Within 20 years, the Institute had become an important facility for medical education and research. Postgraduate medical and dental tutors, GP training services and scientists investigating local industrial and community problems were all housed within the building. But when the City General became a major teaching centre, the library was relocated to the hospital site to join Keele Medical School. The laboratories were taken over by the hospital and much of the medical research work now continues there and at Keele.
The Medical Institute welcomed the new medical school and felt (as their founders did in 1961) that it was important to encourage keen students to the area. Together with the Wellcome Foundation, it now supports the Inspire scholarship scheme designed to give students an eight-week introduction to research during their summer break. It also awards prizes of £100 each to the best-performing medical students each year, thanks to the Bicentennial Fund set up by Dr Alun Davies in 2000.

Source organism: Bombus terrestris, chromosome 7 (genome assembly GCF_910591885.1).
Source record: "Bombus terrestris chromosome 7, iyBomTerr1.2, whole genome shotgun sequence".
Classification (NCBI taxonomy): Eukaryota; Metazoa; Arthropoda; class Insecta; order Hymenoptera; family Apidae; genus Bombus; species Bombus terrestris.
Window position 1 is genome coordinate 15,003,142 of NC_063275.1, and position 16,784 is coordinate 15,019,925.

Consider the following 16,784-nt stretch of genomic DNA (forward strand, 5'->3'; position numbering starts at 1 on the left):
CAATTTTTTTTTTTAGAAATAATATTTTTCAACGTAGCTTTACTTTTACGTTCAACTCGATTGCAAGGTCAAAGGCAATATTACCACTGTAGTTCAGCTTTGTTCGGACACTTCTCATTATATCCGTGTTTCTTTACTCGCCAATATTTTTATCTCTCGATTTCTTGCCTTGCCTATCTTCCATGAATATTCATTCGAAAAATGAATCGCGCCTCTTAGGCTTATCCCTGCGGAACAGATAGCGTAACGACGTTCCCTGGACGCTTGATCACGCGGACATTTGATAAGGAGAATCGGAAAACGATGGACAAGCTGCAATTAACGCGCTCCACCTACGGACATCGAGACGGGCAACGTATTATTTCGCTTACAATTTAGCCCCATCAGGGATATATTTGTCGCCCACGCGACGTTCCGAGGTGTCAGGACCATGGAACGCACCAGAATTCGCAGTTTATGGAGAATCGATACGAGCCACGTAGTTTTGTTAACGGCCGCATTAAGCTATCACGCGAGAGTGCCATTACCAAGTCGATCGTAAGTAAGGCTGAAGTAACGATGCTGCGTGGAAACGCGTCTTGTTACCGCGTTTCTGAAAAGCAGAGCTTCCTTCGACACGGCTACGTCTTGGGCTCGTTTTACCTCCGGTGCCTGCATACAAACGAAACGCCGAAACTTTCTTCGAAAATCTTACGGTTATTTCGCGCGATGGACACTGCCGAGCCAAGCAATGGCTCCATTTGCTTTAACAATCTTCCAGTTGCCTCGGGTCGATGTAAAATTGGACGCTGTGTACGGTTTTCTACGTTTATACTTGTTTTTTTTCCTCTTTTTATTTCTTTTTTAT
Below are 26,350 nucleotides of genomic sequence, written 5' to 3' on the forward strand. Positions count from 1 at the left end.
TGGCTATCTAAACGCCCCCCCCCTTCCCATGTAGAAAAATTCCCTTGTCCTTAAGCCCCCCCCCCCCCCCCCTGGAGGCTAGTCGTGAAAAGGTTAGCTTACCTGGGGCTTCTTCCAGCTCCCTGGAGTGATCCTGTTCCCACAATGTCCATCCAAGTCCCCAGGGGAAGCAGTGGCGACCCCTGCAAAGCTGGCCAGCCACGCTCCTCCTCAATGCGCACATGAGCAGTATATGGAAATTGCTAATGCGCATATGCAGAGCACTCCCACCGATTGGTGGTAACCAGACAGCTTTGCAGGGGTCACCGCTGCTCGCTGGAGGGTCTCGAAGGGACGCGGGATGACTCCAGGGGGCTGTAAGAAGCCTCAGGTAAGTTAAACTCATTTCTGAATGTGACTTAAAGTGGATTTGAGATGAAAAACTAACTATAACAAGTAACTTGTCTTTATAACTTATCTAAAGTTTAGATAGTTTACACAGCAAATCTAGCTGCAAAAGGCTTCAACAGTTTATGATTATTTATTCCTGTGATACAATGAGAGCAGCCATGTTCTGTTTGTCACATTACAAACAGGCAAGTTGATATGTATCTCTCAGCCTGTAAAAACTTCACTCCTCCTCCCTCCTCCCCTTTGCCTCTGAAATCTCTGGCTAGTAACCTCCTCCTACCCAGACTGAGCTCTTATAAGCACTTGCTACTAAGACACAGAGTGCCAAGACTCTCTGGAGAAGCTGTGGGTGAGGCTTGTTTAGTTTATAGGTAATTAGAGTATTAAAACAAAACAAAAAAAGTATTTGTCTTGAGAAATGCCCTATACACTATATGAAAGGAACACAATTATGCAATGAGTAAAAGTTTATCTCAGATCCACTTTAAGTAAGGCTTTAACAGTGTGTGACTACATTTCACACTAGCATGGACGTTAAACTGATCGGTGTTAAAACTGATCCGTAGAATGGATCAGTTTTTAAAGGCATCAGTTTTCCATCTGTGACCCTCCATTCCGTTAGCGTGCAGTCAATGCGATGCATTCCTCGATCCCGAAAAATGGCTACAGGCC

The loss of revenue from postgraduate teaching meant the Institute had to become independent and seek other sources of income to keep the charity running. It now hires out its purpose-built lecture theatres, meeting and seminar rooms to raise money to continue supporting local research. It also receives income from legacies, donations and members’ subscriptions.